The Value of Having a Movement Practice
This post has two goals: defining Movement Practice, and describing the lessons I have learned through my own Movement Practices that have made me a better clinician.
I wanted to write on this topic because I have seen recent campaigns by both the APTA and CPTA to re-brand physical therapists as movement specialists. In order to be a true "Movement Specialist," I think you need to have a Movement Practice of your own. Knowing, doing, and teaching movement are all equally important parts of being a Movement Specialist. It is really hard to label yourself as Movement Specialist if the "Doing" part is missing. Having a Movement Practice and learning new movement practices will make you a better clinician for many reasons, including reminding you what it's like to be a beginner and student again.
What is a movement practice?
There is no consensus definition for what is a "Movement Practice," so I'm going to make up my own. I think a movement practice moves beyond exercise, and is any situation where a person is moving their bodies with purpose, and is mindful and attentive to their performance. Reflection on the quality of performance, and planning future practice sessions with the goal of refining and improving their movements are equally important. Yoga, pilates, feldenkrais, dance, martial arts, soccer, football, crossfit, weightlifting, running, biking, swimming, gymnastics, and even walking can all be considered movement practices.
How does having a Movement Practice make you a better clinician?
Some of my most pivotal experiences as a clinician have come during my own movement practices. My first experience was learning different running styles in an attempt to make myself a faster, more efficient runner. I explored Pose running, Chi running, Barefoot running, Natural running, along with trying to piece together my own running style based on the research. It was a long process with a lot of ups and downs to learn what running style clicked the best with my mind and body. I had multiple instances where I felt like it was so easy, but then the next day ran like I had no control over my legs. Learning how to run differently and to refine your running technique is similar to what we are asking our patients and clients to do when we ask them to walk different, stand different, or squat different.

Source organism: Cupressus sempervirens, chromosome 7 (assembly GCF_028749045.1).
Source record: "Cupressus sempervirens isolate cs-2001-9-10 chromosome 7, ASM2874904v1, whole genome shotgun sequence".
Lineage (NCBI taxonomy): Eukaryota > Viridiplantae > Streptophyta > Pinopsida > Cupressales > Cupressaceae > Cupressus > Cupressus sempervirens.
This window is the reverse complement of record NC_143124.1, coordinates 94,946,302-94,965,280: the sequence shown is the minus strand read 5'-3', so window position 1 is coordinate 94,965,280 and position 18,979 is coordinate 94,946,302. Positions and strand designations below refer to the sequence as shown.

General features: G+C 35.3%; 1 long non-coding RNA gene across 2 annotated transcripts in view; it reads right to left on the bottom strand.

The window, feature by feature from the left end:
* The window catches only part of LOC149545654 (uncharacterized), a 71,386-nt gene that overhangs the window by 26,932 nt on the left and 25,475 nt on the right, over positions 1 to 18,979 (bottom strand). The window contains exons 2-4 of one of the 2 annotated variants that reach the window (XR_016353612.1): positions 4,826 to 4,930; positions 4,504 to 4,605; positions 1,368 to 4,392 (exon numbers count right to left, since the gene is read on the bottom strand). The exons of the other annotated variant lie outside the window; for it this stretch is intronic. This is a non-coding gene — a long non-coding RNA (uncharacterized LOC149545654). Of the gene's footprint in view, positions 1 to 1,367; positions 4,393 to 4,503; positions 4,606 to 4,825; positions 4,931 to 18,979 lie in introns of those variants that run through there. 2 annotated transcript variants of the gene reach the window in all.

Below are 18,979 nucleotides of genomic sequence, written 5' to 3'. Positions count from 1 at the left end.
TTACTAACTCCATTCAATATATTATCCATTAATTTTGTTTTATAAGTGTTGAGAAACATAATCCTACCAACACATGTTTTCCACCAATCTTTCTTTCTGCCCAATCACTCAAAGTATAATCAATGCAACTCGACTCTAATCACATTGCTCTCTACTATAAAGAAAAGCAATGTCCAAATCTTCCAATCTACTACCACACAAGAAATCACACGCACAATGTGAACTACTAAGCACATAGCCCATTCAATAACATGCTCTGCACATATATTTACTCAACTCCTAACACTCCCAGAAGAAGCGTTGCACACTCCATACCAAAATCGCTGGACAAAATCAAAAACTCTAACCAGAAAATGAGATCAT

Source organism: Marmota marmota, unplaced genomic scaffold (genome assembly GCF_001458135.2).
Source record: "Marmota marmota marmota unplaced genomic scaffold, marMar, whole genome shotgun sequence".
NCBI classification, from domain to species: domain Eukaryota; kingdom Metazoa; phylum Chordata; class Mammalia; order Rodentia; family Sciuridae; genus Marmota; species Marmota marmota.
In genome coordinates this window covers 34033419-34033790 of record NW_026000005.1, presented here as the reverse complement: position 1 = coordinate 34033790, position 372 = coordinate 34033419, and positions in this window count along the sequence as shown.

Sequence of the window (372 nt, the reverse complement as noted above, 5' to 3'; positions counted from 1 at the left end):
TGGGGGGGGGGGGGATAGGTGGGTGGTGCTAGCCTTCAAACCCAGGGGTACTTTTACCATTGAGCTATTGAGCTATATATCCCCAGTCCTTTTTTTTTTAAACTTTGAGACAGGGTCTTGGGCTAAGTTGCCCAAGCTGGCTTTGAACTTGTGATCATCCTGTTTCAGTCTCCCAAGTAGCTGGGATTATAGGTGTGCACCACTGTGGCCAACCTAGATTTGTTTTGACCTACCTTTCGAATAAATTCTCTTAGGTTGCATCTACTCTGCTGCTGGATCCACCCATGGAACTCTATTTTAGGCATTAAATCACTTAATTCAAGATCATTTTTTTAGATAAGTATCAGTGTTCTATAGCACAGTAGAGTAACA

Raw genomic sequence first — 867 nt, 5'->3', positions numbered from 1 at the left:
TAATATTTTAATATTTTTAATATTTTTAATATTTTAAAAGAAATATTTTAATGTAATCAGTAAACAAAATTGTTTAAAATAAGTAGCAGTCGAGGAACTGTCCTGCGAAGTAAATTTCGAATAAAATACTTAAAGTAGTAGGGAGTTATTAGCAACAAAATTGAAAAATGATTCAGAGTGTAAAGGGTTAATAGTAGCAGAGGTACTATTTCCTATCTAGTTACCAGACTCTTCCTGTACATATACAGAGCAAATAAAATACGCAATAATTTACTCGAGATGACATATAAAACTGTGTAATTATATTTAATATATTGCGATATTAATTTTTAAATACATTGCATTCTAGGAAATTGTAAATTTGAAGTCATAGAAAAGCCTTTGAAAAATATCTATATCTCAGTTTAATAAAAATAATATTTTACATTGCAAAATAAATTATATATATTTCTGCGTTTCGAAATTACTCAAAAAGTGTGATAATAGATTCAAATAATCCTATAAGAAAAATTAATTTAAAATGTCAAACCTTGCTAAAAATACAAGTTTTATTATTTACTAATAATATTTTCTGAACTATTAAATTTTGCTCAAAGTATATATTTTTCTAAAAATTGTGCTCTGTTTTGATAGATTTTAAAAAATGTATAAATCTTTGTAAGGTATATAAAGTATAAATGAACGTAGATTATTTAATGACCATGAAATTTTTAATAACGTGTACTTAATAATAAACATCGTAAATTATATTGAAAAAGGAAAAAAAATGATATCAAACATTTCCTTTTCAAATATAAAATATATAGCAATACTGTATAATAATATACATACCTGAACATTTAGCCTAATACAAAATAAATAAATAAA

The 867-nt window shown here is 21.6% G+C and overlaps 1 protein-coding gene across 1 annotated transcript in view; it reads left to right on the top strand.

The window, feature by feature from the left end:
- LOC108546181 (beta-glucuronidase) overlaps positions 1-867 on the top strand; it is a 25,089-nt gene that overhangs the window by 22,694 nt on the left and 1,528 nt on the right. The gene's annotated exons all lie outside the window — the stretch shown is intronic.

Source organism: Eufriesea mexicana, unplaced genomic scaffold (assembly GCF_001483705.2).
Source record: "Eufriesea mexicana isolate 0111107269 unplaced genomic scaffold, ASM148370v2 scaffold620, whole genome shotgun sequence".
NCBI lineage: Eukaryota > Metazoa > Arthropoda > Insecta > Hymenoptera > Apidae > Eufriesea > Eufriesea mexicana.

Lessons I learned:
1. Learning how to change how you do something that you've been doing for a long time is difficult, and I need to be patient with my clients and patients when I ask them to do something different.
2. Really paying attention to how you move, with something that seems as natural as running or walking, instead of just tuning out, is the biggest difference between exercise and a movement practice
3. The learning curve when learning to move differently is not linear, it's more like a roller coaster with ups and downs. Expect this, and educate our patients and clients to expect the same thing. It will save them a lot of frustration and doubt.
My second experience was my experience was at San Francisco Crossfit when I started to learn all the different movements for the first time, including olympic lifting, powerlifting, and gymnastics. Learning how to deadlift, snatch, clean and jerk, and kip was challenging, and a constant roller coaster of excitement and frustration. When I became a coach and started to learn how to teach other people how to do these same movements, it was like I was starting all over again. I could do the movements with some basic proficiency, but teaching other people was a whole new ballgame.
Lessons I learned:
1. Learning the basics of a new movement does not need to be complicated, but actually mastering a movement takes years.
2. Being a beginner again is a great, but humbling experience. Taking the beginner mindset and being open to learning is critical when you start anything new.
3. Knowing, doing, and teaching a movement are different skill sets that all require a different level of understanding.
4. There are a lot of different types of movement out there, and the more you can expose yourself to, the more you will start to see commonalities and differences between movements.